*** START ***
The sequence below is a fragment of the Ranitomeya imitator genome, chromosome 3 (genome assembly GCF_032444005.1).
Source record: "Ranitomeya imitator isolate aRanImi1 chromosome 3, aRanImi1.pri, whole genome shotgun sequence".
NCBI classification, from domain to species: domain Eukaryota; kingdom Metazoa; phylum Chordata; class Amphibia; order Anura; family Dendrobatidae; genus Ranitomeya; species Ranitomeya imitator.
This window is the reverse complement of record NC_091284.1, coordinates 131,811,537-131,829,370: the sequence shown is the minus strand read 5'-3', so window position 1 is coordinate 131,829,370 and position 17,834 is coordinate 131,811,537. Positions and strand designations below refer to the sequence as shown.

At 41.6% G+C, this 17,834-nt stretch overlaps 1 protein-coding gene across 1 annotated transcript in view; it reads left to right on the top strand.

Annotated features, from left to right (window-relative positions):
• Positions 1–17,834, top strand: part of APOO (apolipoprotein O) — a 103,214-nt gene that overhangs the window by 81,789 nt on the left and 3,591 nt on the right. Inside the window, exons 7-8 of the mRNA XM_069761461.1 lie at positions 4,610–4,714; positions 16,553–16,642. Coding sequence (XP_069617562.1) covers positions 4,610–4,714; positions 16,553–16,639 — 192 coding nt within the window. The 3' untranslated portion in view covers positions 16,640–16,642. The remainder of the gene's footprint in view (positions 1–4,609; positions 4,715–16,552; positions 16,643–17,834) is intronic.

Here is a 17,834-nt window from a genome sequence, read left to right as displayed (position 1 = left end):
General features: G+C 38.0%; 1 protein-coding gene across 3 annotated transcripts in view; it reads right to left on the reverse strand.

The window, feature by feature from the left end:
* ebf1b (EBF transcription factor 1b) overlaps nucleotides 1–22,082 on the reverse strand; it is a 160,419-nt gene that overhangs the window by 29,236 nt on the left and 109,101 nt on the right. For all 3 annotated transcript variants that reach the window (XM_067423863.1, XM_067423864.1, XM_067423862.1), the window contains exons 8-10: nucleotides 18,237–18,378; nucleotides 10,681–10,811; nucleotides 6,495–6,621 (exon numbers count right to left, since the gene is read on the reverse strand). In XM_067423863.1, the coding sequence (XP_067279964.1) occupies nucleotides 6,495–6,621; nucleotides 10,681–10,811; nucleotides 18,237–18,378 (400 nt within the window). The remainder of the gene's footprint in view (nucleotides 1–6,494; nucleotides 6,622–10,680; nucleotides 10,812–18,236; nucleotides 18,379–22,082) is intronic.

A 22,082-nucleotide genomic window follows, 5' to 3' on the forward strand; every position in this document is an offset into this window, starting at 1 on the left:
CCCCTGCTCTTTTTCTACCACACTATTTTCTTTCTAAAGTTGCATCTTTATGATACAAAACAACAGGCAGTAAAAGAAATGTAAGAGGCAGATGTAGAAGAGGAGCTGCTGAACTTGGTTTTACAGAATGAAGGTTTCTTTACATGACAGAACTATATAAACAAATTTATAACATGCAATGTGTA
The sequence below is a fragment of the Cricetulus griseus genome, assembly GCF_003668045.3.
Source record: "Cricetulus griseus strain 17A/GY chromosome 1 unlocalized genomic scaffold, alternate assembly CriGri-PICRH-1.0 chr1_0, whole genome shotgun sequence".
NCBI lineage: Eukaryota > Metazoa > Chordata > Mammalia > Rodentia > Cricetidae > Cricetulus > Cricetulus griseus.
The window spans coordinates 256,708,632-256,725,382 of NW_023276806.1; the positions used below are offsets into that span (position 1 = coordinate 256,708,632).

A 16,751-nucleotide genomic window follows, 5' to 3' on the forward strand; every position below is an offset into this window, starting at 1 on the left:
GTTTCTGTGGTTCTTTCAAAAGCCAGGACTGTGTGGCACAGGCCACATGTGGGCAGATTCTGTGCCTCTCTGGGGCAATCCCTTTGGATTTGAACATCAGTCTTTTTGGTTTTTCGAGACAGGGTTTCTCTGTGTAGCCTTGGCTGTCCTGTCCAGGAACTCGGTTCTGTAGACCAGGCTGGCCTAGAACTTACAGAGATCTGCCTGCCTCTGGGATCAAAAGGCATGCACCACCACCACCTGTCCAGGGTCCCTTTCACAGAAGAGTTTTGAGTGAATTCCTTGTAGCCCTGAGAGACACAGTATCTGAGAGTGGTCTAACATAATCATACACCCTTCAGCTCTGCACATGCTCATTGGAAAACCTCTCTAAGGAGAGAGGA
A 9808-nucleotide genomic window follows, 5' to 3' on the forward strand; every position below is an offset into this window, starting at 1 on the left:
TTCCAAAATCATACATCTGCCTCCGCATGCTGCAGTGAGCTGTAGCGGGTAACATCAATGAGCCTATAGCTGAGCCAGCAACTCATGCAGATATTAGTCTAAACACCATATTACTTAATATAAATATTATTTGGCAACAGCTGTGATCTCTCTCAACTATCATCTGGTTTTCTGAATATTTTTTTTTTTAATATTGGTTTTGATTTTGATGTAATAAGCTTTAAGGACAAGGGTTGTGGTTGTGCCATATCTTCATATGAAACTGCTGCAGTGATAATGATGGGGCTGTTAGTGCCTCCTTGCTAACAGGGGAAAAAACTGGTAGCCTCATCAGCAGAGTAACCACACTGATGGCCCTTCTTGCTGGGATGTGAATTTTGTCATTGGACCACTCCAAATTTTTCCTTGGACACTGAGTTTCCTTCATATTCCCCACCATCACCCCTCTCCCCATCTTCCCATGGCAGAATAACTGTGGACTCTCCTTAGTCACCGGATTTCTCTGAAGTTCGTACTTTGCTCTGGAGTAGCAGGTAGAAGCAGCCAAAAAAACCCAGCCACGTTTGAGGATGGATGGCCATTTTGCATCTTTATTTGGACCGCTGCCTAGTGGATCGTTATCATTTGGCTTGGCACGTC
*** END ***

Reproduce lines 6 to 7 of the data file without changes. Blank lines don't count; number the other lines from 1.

Annotated features, from left to right (window-relative positions):
• Positions 1–17,834, top strand: part of APOO (apolipoprotein O) — a 103,214-nt gene that overhangs the window by 81,789 nt on the left and 3,591 nt on the right. Inside the window, exons 7-8 of the mRNA XM_069761461.1 lie at positions 4,610–4,714; positions 16,553–16,642. Coding sequence (XP_069617562.1) covers positions 4,610–4,714; positions 16,553–16,639 — 192 coding nt within the window. The 3' untranslated portion in view covers positions 16,640–16,642. The remainder of the gene's footprint in view (positions 1–4,609; positions 4,715–16,552; positions 16,643–17,834) is intronic.